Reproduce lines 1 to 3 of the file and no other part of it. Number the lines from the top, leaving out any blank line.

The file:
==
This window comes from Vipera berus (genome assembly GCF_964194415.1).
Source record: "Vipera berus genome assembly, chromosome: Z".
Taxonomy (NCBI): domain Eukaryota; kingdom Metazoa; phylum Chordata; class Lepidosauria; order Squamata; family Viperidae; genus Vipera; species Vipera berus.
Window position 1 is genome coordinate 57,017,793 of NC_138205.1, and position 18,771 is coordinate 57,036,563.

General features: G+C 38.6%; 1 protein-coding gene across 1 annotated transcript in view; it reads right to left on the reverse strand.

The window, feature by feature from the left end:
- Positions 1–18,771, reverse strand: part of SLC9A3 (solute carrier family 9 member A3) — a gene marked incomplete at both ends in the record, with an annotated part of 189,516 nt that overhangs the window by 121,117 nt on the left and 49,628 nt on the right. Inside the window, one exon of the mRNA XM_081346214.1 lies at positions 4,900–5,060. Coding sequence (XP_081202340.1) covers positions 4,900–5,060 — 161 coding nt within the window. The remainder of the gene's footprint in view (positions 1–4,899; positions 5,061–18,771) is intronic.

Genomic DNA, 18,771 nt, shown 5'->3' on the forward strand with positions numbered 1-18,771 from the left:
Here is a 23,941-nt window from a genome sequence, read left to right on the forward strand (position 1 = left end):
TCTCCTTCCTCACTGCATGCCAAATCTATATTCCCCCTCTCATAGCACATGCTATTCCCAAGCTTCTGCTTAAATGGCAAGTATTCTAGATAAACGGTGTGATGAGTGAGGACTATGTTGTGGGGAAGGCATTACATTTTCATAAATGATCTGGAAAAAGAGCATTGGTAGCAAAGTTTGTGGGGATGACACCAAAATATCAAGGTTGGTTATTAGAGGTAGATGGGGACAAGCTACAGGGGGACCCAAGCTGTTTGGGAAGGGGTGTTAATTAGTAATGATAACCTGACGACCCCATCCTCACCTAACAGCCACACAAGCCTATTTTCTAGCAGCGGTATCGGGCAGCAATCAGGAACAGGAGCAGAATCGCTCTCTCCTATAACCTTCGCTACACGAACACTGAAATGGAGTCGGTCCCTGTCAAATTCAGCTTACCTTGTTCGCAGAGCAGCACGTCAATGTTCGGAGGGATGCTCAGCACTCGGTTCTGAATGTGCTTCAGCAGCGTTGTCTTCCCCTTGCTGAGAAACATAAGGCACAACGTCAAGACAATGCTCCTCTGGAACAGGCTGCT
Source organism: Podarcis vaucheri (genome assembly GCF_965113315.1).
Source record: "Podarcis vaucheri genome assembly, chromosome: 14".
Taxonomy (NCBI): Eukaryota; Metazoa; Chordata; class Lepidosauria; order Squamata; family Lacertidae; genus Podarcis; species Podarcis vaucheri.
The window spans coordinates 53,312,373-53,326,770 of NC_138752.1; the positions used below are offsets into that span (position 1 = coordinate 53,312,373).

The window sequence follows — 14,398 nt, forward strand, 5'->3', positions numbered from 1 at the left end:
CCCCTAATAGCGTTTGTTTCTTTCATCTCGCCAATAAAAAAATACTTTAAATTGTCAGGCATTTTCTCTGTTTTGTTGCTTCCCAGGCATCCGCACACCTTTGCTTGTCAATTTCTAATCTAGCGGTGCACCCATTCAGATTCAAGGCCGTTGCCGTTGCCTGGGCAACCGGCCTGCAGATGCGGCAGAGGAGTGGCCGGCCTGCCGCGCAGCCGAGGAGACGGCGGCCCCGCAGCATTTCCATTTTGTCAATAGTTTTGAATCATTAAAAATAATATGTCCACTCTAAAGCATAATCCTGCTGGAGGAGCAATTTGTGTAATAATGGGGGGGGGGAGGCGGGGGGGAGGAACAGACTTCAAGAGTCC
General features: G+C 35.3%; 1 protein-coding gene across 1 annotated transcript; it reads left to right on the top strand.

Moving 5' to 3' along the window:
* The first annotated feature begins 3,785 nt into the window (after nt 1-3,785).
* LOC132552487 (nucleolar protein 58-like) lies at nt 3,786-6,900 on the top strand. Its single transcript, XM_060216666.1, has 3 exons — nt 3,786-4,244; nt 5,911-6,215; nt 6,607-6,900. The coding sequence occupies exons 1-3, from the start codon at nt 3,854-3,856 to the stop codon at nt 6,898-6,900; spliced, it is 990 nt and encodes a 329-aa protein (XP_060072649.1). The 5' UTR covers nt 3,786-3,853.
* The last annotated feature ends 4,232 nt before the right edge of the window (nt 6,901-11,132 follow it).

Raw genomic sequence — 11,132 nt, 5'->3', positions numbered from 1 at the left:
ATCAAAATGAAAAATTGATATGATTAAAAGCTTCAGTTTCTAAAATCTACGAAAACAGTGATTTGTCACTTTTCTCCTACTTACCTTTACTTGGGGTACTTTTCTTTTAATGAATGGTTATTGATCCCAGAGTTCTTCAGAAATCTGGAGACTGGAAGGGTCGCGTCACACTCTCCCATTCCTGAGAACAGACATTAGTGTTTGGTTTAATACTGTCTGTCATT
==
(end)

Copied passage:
This window comes from Vipera berus (genome assembly GCF_964194415.1).
Source record: "Vipera berus genome assembly, chromosome: Z".
Taxonomy (NCBI): domain Eukaryota; kingdom Metazoa; phylum Chordata; class Lepidosauria; order Squamata; family Viperidae; genus Vipera; species Vipera berus.